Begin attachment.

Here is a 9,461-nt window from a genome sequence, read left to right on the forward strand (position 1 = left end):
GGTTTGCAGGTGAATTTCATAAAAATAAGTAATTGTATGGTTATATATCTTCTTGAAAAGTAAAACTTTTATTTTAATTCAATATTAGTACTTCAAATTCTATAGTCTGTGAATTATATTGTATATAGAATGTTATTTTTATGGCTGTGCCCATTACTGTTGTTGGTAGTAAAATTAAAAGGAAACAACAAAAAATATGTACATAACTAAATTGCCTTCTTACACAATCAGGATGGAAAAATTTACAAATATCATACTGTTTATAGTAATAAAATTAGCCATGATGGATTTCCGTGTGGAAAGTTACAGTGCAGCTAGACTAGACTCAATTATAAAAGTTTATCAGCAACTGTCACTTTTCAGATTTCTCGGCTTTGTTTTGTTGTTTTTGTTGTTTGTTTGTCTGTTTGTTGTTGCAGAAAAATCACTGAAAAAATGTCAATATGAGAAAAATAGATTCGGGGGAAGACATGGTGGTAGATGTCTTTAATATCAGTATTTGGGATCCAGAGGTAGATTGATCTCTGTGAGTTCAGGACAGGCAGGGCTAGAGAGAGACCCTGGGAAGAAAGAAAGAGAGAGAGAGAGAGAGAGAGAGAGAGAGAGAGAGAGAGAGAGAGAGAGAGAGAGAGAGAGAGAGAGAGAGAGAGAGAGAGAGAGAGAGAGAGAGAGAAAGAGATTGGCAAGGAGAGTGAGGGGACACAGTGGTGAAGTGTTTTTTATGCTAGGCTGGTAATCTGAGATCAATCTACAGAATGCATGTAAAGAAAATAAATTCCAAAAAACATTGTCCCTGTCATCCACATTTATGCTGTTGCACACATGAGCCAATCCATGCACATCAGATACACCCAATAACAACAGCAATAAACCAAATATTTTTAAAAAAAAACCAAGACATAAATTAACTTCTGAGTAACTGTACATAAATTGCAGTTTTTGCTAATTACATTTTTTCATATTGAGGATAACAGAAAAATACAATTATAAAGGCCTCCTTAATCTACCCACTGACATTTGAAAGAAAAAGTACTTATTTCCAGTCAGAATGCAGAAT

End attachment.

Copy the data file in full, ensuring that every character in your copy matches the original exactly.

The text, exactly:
Here is a 9,461-nt window from a genome sequence, read left to right on the forward strand (position 1 = left end):
GGTTTGCAGGTGAATTTCATAAAAATAAGTAATTGTATGGTTATATATCTTCTTGAAAAGTAAAACTTTTATTTTAATTCAATATTAGTACTTCAAATTCTATAGTCTGTGAATTATATTGTATATAGAATGTTATTTTTATGGCTGTGCCCATTACTGTTGTTGGTAGTAAAATTAAAAGGAAACAACAAAAAATATGTACATAACTAAATTGCCTTCTTACACAATCAGGATGGAAAAATTTACAAATATCATACTGTTTATAGTAATAAAATTAGCCATGATGGATTTCCGTGTGGAAAGTTACAGTGCAGCTAGACTAGACTCAATTATAAAAGTTTATCAGCAACTGTCACTTTTCAGATTTCTCGGCTTTGTTTTGTTGTTTTTGTTGTTTGTTTGTCTGTTTGTTGTTGCAGAAAAATCACTGAAAAAATGTCAATATGAGAAAAATAGATTCGGGGGAAGACATGGTGGTAGATGTCTTTAATATCAGTATTTGGGATCCAGAGGTAGATTGATCTCTGTGAGTTCAGGACAGGCAGGGCTAGAGAGAGACCCTGGGAAGAAAGAAAGAGAGAGAGAGAGAGAGAGAGAGAGAGAGAGAGAGAGAGAGAGAGAGAGAGAGAGAGAGAGAGAGAGAGAGAGAGAGAGAGAGAGAGAGAGAGAGAGAAAGAGATTGGCAAGGAGAGTGAGGGGACACAGTGGTGAAGTGTTTTTTATGCTAGGCTGGTAATCTGAGATCAATCTACAGAATGCATGTAAAGAAAATAAATTCCAAAAAACATTGTCCCTGTCATCCACATTTATGCTGTTGCACACATGAGCCAATCCATGCACATCAGATACACCCAATAACAACAGCAATAAACCAAATATTTTTAAAAAAAAACCAAGACATAAATTAACTTCTGAGTAACTGTACATAAATTGCAGTTTTTGCTAATTACATTTTTTCATATTGAGGATAACAGAAAAATACAATTATAAAGGCCTCCTTAATCTACCCACTGACATTTGAAAGAAAAAGTACTTATTTCCAGTCAGAATGCAGAAT